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Industry Snapshot: Vanilla 2009 Conference Day 1

By: Rick Brownell, Virginia Dare
Posted: December 16, 2009

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Although amplified fragment length polymorphism (AFLP) analysis has recently confirmed the limited genetic diversity of commercially grown vanilla, Grisoni said that there are other naturally occurring species, several of which empirically seem to show resistance to fusarium and other diseases. The ultimate goal would be to develop a hybrid that would provide resistance to Fusarium while maintaining the flavor and aroma characteristics of V. planifolia.

Finally, Grisoni touched on other plant pathogens including viruses, with Cymbidium mosaic virus (CYMmv) as an example. According to him, this virus, which has been found to be widespread in Madagascar, is not, on its own, believed to be harmful to vanilla, but it may weaken the vines, causing them to be more susceptible to other harmful diseases like Fusarium. On an encouraging note, Grisoni believed that CYMmv virus might be effectively controlled by simply identifying and selecting virus-free plants for new cuttings.

The next speaker was Aaron Isaacson, a.k.a. Mr. Recipe, a supplier of spices and vanilla to many of New York’s top restaurants and chefs, who offered a refreshing vanilla lemonade to all attendees.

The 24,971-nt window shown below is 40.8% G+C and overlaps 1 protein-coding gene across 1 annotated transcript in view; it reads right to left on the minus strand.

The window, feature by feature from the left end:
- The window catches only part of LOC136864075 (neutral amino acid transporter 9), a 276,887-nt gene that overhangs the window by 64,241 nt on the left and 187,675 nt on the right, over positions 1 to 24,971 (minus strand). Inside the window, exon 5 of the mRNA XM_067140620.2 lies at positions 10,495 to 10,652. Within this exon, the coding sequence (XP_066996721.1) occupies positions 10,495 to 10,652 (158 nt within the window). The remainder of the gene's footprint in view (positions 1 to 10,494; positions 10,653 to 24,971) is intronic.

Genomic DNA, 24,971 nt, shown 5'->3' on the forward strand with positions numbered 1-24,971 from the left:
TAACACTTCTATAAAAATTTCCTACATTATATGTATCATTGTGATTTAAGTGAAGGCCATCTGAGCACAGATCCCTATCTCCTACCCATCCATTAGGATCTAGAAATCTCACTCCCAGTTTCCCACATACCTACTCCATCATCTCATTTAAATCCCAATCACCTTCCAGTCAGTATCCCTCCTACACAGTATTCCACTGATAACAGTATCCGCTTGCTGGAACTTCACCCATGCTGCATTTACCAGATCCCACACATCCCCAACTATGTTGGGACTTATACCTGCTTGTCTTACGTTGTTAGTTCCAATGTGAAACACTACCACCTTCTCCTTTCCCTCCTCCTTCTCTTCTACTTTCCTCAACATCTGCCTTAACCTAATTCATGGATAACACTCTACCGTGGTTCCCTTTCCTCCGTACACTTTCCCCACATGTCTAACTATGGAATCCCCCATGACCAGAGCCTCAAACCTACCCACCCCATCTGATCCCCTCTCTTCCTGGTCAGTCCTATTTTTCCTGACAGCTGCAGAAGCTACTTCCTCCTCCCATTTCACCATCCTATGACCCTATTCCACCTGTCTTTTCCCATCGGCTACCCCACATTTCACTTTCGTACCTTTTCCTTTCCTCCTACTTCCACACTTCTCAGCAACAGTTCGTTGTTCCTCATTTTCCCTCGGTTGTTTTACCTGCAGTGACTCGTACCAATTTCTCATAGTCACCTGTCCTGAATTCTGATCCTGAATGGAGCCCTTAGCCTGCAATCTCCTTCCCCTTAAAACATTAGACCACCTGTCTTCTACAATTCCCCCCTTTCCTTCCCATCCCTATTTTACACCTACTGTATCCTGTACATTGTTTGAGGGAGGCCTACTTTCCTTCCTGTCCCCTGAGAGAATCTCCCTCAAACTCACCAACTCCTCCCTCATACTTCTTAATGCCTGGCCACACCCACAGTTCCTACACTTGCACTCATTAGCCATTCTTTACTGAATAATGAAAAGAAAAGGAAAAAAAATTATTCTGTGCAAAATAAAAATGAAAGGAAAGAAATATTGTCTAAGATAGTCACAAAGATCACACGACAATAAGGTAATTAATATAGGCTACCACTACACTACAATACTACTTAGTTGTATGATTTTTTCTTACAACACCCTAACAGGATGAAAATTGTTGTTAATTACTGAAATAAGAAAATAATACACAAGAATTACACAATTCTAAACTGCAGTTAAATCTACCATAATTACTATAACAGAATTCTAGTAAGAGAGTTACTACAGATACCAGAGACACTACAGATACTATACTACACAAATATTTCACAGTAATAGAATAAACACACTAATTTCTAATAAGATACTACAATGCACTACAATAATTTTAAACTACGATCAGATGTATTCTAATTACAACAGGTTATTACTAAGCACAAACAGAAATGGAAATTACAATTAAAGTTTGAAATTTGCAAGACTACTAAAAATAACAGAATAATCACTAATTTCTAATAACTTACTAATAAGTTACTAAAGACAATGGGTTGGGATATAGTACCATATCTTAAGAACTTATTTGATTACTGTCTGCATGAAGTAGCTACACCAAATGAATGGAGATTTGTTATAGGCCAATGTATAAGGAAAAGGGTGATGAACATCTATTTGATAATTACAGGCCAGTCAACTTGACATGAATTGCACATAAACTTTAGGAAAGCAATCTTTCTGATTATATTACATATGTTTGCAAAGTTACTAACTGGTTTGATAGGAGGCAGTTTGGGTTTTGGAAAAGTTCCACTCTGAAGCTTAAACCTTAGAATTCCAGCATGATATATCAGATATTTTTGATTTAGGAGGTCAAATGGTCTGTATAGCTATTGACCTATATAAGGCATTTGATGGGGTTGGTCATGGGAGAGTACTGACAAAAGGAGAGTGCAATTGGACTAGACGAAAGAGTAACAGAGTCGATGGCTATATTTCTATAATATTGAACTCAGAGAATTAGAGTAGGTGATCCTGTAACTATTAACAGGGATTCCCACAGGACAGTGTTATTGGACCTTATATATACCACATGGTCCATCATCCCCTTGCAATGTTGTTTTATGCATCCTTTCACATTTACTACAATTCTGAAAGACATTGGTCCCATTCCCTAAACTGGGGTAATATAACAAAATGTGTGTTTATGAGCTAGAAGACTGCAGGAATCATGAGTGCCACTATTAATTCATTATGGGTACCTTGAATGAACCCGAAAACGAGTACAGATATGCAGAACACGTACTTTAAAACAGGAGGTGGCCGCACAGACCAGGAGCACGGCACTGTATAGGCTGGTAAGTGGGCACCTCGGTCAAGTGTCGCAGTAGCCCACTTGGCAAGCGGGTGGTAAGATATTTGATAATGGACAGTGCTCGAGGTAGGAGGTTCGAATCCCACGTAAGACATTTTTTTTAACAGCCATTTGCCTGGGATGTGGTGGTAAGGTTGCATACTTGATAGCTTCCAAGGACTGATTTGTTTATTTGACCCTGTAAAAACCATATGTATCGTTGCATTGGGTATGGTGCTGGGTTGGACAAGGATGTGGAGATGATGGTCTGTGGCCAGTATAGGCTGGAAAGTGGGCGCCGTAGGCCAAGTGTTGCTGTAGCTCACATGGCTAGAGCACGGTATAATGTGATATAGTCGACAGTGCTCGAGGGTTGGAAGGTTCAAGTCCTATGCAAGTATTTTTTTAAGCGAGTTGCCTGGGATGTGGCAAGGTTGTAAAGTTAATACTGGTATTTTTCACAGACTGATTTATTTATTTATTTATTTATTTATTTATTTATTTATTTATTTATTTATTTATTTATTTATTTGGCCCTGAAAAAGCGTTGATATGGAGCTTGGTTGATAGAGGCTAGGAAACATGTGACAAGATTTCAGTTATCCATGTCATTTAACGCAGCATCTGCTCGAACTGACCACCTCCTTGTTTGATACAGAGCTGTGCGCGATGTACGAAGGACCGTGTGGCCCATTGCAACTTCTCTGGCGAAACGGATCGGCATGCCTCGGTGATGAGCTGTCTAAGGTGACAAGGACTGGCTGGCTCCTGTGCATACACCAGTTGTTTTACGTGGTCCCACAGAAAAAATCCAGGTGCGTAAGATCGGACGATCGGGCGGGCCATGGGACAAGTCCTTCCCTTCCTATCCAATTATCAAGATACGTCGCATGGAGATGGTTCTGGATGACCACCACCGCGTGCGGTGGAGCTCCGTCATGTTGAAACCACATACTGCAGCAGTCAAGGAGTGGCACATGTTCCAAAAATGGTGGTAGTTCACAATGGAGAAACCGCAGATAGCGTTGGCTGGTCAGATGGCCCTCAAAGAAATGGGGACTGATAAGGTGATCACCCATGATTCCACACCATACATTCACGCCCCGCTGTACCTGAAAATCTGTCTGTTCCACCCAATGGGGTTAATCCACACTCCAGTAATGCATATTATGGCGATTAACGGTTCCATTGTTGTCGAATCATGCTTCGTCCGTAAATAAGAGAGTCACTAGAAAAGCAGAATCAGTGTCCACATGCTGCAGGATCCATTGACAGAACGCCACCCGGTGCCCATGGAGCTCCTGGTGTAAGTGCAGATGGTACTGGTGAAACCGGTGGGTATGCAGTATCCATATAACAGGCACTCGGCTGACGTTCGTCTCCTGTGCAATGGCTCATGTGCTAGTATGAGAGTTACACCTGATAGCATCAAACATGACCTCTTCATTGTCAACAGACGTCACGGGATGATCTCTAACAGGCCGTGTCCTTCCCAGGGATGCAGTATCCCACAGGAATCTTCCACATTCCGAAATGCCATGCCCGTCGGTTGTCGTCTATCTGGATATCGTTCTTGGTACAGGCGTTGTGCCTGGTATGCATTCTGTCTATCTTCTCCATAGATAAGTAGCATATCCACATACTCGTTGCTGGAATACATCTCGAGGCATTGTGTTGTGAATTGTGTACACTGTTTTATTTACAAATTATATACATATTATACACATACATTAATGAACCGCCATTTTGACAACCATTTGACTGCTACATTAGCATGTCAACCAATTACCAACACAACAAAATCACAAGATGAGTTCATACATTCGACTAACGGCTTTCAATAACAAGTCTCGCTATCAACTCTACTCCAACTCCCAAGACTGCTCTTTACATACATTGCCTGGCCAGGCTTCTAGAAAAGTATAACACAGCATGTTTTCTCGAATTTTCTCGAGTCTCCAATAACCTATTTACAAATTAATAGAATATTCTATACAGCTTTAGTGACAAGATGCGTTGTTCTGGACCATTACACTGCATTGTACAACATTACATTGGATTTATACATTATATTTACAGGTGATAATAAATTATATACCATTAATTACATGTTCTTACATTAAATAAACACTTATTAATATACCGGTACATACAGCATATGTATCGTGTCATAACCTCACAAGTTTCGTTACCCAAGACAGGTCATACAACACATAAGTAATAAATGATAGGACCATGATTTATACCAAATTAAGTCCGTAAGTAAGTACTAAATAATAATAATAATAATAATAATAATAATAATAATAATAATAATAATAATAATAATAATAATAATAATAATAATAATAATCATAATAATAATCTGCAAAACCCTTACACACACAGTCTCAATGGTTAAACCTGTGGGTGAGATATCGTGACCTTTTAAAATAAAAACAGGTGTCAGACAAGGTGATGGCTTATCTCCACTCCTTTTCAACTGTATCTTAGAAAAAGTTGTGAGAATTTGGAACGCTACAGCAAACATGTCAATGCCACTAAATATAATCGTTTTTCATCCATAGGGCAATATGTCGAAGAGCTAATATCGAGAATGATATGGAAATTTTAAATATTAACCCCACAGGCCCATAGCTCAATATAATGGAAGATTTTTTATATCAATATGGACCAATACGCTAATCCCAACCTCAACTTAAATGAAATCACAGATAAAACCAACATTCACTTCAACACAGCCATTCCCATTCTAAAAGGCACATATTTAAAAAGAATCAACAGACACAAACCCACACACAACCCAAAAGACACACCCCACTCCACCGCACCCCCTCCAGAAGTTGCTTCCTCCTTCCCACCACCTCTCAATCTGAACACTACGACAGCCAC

A Different Approach

The final presentation of first day of the conference was by James Simon of Rutgers University, who offered a different perspective on the theme of the conference. He related some strategies for Fusarium control historically applied to other crops that might be transferable to vanilla. As an example, Simon discussed a screening technique that was used to test thousands of individual basil plants for Fusarium resistance—here the plants are inoculated with controlled, purified concentrations of the specific Fusarium species known to be harmful to the target plant. Any that survive are good candidates for selective breeding for Fusarium resistance, Simon said, adding that this approach has the advantages of being low tech, low cost and relatively fast. Another strategy that Simon described related to grafting the target plant onto a host plant that is Fusarium-resistant. This technique, he said, has been used successful with crops like apples and watermelons, with one major advantage being the retention of species identity.

The meeting came to an end with a cocktail hour and a poster session that provided the attendees an opportunity to share ideas generated by the presentations and discuss additional research topics presented in the posters.

Look for part two of Brownell’s report in P&Fnow.

For a list of the posters and abstracts, visit www.vanilla2009.com.